We defended Yugoslavia for the same reason we defended a Sandinista 
Nicaragua that had not even undergone a transformation of property 
relations. Furthermore, Yugoslavia's post-WWII boundaries had more to 
do with the Titoist revolutionaries than it did with Yalta. That is 
one of the reasons that Stalin ostracized Tito.

>Then Macdonald, and especially Stainsby, try to
>cover up for all these serious errors by
>pretending that Milosevic is an innocent man.
>That the Kosovars faced an ethnic cleansing
>campaign, although indeed not of the epic
>proportions once touted, has been made clear by
>the demographic changes and resulting attitudes
>in that region, along with several mass grave
>sites. 

So you say. John Pilger and others say that this is sheer propaganda. 

>>Last November, the Wall Street Journal published the results of its 
own investigation and dismissed “the mass-grave obsession”. Instead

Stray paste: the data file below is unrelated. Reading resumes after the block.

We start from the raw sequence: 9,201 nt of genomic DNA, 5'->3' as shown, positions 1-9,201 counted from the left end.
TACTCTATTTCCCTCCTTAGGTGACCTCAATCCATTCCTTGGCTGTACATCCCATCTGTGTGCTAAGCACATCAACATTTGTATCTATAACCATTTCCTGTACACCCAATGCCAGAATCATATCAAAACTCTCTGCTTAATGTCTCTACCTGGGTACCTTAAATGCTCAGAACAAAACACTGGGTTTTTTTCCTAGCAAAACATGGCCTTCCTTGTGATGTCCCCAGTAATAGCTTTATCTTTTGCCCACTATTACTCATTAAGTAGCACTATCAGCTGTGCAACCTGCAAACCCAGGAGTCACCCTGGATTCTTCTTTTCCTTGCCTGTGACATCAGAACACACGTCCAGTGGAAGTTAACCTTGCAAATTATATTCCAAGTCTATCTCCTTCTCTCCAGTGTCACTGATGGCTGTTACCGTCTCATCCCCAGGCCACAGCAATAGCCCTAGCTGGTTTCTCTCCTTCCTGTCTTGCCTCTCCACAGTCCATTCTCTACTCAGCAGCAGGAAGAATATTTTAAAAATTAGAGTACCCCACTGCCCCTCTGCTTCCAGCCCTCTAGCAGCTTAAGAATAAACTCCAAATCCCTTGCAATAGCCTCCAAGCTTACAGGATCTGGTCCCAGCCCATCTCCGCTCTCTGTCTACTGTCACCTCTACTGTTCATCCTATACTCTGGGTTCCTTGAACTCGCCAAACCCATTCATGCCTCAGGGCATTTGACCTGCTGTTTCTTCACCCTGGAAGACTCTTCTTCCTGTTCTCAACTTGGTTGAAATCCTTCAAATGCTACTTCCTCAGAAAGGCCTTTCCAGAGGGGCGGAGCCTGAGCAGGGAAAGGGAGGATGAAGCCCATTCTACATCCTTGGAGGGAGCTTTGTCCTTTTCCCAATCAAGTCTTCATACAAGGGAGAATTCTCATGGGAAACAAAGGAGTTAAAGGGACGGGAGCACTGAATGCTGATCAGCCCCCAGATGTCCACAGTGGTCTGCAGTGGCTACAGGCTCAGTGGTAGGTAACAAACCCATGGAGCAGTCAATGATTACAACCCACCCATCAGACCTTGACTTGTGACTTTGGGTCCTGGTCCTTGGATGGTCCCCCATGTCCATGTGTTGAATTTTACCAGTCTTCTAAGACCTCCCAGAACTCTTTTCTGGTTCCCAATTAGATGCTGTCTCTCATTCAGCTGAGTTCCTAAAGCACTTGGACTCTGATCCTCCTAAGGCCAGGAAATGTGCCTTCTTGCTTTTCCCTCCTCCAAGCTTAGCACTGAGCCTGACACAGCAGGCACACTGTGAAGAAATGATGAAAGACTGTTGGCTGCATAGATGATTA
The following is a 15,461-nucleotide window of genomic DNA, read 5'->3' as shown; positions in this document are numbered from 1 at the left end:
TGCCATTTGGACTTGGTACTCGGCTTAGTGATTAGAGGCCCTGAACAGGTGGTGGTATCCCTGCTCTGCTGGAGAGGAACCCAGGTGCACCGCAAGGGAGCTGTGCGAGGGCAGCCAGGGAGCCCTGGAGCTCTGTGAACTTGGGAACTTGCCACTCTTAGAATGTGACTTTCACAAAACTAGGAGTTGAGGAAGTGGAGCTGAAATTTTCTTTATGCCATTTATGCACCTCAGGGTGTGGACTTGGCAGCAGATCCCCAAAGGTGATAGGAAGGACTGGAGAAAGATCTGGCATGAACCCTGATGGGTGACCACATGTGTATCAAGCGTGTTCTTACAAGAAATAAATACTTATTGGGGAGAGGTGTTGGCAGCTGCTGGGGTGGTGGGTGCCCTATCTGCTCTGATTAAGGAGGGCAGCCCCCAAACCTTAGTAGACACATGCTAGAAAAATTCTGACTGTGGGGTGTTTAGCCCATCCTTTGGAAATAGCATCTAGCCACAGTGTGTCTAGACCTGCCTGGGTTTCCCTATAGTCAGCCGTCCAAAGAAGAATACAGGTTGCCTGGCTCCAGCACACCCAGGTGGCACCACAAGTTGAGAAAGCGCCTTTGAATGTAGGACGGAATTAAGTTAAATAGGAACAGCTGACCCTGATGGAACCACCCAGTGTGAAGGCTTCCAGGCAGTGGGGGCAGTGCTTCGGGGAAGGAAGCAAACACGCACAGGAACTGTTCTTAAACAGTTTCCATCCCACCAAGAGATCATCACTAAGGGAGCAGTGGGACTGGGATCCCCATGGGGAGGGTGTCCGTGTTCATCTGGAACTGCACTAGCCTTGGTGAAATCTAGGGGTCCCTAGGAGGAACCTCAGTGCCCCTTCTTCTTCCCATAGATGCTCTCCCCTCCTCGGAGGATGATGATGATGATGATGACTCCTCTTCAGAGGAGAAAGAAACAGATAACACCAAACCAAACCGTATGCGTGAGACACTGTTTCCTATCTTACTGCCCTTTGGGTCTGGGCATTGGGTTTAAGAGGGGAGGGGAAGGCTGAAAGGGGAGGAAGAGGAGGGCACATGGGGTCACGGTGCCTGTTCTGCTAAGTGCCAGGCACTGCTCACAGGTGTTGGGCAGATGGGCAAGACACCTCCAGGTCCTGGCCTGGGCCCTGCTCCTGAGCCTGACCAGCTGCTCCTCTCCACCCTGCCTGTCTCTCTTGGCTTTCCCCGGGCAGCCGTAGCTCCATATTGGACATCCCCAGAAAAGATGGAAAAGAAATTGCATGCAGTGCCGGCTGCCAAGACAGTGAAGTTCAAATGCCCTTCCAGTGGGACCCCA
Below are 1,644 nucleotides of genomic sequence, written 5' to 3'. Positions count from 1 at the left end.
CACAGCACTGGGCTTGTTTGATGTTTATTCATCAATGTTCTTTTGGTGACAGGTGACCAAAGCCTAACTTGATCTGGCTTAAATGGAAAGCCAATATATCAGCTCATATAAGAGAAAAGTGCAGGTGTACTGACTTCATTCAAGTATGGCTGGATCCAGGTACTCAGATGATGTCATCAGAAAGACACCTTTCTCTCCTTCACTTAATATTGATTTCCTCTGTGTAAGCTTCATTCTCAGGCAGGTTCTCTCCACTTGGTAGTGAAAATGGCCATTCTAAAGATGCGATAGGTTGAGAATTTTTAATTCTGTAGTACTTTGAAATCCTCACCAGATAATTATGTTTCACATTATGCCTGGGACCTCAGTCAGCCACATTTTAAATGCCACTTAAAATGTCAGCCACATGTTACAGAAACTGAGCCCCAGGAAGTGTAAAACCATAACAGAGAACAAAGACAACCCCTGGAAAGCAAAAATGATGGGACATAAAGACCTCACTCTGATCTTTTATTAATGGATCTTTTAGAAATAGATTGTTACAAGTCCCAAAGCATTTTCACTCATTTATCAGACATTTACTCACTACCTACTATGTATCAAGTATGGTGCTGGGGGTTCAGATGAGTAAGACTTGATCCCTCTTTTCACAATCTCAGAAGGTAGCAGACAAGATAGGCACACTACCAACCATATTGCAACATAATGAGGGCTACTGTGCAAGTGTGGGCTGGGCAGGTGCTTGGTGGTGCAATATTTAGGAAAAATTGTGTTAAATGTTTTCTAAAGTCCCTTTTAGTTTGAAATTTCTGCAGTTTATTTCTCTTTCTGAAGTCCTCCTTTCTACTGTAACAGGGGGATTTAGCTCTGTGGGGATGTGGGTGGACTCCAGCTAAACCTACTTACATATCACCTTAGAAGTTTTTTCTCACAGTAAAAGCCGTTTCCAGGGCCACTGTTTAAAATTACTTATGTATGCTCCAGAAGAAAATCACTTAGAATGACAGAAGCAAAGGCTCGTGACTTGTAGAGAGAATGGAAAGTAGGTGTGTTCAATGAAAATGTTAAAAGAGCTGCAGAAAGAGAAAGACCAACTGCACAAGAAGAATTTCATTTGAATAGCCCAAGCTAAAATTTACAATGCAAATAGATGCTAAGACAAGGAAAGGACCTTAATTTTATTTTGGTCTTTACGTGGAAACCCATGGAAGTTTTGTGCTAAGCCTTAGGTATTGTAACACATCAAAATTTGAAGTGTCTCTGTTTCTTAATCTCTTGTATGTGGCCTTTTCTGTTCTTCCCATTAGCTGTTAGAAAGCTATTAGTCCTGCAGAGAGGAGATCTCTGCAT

of “the huge killing fields some investigators were led to expect . . 
. the pattern is of scattered killings [mostly] in areas where the 
separatist Kosovo Liberation Army had been active”. The Journal 
concluded that “Nato stepped up its claims about Serb ‘killing 
fields’” when it “saw a fatigued press corps drifting toward the 
contrarian story: civilians killed by Nato’s bombs”. This propaganda, 
said the newspaper, could be traced back to the KLA; many of the most 
lurid and prominently published atrocity reports attributed to 
refugees and other sources were untrue. “The war in Kosovo was cruel, 
bitter, savage,” said the paper. “Genocide it wasn’t.” Such honesty 
was rare.<<

full: http://pilger.carlton.com/print/24518


>The idea that NATO simply invented this
>notion for their own hegemonic purposes (not to
>say they didn't exploit it afterwards) is
>refuted by the fact that they waited months,
>during which period the Muslim side was
>prevented from arming itself in the early 90's,
>to take any action--and then only hesitantly did
>so.

In Kosovo? The only people who needed defending there in that period 
were the Serbs, if you read press coverage from the time:

The New York Times 
November 1, 1987, Sunday, Late City Final Edition 
Section 1; Part 1, Page 14, Column 1; 

"In Yugoslavia, Rising Ethnic Strife Brings Fears of Worse Civil 
Conflict" 

By DAVID BINDER, Special to the New York Times